Seattle Times – January 11, 1933
Ed (Strangler) Lewis, many-time heavyweight champion wrestler of the world, is campaigning for undisputed possession of that title once again, in “wrestling matches” rather than the present-day “exhibitions.” The veteran heavyweight made that declaration here yesterday.
He arrived in Seattle by United Air Lines plane, wrestled Bob Kruse in Tacoma last night, Abe Kaplan in Portland tonight and Tiger Daula in Vancouver, B.C., tomorrow night, before flying back to California. He’s the same old fly-about. He headlocked his way to victory over Kruse last night.
A month ago he met Ray Steele, so-called “policeman” for Jim Londos, in New York. The result of that bout was his recognition as world’s champion by the New York Athletic Commission.
And now he wants to meet Steele – and Jim Londos – in the same ring on the same night.
“Londos first, Steele second,” said Lewis. “My end of the gate to any recognized charity.”
He branded as entirely inaccurate reports he had been signed to wrestle Londos in Los Angeles in February, then launched into reminiscence about his campaign into New York state, a campaign which saw Londos unseated as the New York Athletic Commission’s heavyweight champion and the establishment of himself as the recognized ruler of all the phat ones.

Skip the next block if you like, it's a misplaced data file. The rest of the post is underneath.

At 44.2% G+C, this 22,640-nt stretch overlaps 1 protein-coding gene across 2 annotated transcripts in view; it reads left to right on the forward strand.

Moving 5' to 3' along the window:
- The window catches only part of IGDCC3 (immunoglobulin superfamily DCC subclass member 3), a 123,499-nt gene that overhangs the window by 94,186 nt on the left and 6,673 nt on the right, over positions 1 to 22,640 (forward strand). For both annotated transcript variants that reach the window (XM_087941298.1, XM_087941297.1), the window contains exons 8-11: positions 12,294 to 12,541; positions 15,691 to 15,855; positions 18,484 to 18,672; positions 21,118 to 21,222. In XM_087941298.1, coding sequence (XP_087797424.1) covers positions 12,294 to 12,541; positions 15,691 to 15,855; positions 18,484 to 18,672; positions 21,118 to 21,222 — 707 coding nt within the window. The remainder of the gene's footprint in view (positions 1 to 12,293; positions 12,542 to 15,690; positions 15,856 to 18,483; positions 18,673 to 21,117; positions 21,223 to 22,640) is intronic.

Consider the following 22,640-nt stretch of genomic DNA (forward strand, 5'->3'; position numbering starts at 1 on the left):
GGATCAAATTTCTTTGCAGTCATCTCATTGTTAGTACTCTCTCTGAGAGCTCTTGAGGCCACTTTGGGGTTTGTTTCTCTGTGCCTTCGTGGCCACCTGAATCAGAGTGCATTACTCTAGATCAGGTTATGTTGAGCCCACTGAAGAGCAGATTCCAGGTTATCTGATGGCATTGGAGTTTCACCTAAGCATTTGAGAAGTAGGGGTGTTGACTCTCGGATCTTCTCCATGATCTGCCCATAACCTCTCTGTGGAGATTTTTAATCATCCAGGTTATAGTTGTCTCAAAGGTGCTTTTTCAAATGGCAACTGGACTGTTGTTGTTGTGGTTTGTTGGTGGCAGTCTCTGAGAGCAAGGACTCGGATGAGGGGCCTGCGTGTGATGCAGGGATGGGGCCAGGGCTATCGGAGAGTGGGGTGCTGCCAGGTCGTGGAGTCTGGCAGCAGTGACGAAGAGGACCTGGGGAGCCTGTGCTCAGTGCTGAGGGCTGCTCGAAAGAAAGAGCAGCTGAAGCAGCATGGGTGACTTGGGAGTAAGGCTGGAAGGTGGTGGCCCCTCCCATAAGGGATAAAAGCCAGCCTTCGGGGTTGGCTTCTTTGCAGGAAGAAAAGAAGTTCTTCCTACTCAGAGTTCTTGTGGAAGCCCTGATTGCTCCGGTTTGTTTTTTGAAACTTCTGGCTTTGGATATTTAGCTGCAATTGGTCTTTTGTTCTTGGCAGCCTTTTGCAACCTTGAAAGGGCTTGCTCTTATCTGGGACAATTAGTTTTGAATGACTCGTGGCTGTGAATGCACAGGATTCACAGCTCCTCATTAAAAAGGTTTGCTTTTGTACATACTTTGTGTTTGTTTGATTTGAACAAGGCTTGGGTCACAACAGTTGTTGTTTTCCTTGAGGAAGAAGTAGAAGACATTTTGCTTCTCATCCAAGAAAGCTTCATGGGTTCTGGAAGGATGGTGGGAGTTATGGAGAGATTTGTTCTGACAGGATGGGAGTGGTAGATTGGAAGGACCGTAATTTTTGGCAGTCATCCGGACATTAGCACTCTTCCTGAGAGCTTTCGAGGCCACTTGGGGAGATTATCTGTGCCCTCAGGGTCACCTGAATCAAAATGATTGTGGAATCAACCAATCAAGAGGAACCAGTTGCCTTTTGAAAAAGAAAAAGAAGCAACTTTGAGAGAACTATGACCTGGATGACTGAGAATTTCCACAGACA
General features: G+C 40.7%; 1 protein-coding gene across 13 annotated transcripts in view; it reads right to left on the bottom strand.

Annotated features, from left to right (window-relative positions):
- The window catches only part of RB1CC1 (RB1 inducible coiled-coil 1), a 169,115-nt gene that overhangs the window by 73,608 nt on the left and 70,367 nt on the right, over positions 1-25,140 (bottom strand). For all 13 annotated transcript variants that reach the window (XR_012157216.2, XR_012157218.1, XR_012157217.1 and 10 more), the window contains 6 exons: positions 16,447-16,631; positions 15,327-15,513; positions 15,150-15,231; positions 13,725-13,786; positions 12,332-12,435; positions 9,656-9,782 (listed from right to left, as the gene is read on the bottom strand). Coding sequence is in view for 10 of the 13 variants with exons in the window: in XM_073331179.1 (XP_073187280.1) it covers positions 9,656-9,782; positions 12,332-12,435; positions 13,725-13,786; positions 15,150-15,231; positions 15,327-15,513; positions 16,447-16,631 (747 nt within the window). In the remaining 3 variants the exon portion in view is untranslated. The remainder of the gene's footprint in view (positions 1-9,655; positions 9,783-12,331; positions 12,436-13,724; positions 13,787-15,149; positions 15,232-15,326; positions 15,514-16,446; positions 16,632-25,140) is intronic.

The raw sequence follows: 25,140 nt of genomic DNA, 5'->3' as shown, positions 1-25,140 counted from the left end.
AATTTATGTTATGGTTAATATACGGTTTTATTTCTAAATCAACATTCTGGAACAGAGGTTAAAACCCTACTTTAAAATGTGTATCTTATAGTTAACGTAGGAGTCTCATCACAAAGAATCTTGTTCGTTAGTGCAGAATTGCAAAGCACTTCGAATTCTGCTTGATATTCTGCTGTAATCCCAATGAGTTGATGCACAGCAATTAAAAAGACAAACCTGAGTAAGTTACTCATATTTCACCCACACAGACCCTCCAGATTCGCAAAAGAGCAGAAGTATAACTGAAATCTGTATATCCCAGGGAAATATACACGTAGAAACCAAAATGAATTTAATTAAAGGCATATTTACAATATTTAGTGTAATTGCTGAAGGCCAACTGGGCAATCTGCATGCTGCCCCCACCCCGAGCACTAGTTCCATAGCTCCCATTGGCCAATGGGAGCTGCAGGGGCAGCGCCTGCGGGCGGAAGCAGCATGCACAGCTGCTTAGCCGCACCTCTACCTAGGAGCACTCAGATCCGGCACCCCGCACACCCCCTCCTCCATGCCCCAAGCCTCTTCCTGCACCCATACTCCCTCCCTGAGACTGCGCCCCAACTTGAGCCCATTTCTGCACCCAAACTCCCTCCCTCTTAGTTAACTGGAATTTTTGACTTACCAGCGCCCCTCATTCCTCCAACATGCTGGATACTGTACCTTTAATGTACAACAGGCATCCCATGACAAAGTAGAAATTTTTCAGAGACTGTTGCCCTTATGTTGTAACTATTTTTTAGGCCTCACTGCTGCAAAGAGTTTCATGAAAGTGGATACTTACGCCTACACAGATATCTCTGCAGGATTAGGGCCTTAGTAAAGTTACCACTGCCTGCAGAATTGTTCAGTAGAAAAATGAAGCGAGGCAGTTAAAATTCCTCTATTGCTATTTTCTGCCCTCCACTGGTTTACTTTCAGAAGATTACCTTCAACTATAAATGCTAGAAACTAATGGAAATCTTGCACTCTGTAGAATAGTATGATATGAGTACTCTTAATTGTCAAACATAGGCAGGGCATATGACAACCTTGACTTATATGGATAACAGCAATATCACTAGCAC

“Have you heard that story of the man who started a rumor that there was an oil field, watched the crowd start running for it, then joined the procession himself because ‘there might be something to it’?” he asked.
“I read so many papers telling me I was aged and infirm and blind I began to believe it. Then I stopped short. I decided to find out if I was old, and weak, and aged, as I had been painted.
“I took on seven heavyweight wrestlers whom I believe to be the best next to me, in the world. I wrestled them in succession – twenty minutes to a man. When that two hours and twenty minutes were over they were exhausted and I was fresh. I was better than they were. You know some of them: Marin Plestina, John Evko, Dan Koloff, Charley Hanson, Bull Komar, Jim Browning, Joe Malcewicz.
“So then I knew I was better than Steele. Any of them can throw Steele.
“I wrestled Steele. Upon my word of honor, it was an honest match. At the end of thirty minutes Steele whispered in my ear, ‘Ed, I’ve had enough. I’m going to foul out.’
“I said, ‘Don’t do that. Can’t you take it like a man?’
“The answer I got was a slug on the chin from his elbow. He popped me three times. Evko, who had been my trainer until two days before the match, jumped into the ring. He had no business in the ring. It wasn’t his party. But even his jumping into the ring didn’t prevent Steele from being disqualified. I wish Steele hadn’t taken that way out.
“But the only thing I can do now is challenge both Londos and his policeman. I don’t like ‘challenges’ any more than you do. But that seems the only way to get them both into the same ring on the same night.”
Lewis reported that Floyd Musgrave, former Coast Athletic Club matchmaker here, was doing a swell job of promoting in Philadelphia.
“The last time I wrestled there we filled the auditorium,” said Lewis. “It holds 15,000 people. ‘Musty’ is the only promoter who has been able to crash the opposition there.”
Lewis has lost twenty-five pounds. His eyes, afflicted for years with that malady peculiar to wrestlers, trachoma, have improved immeasurably, he said.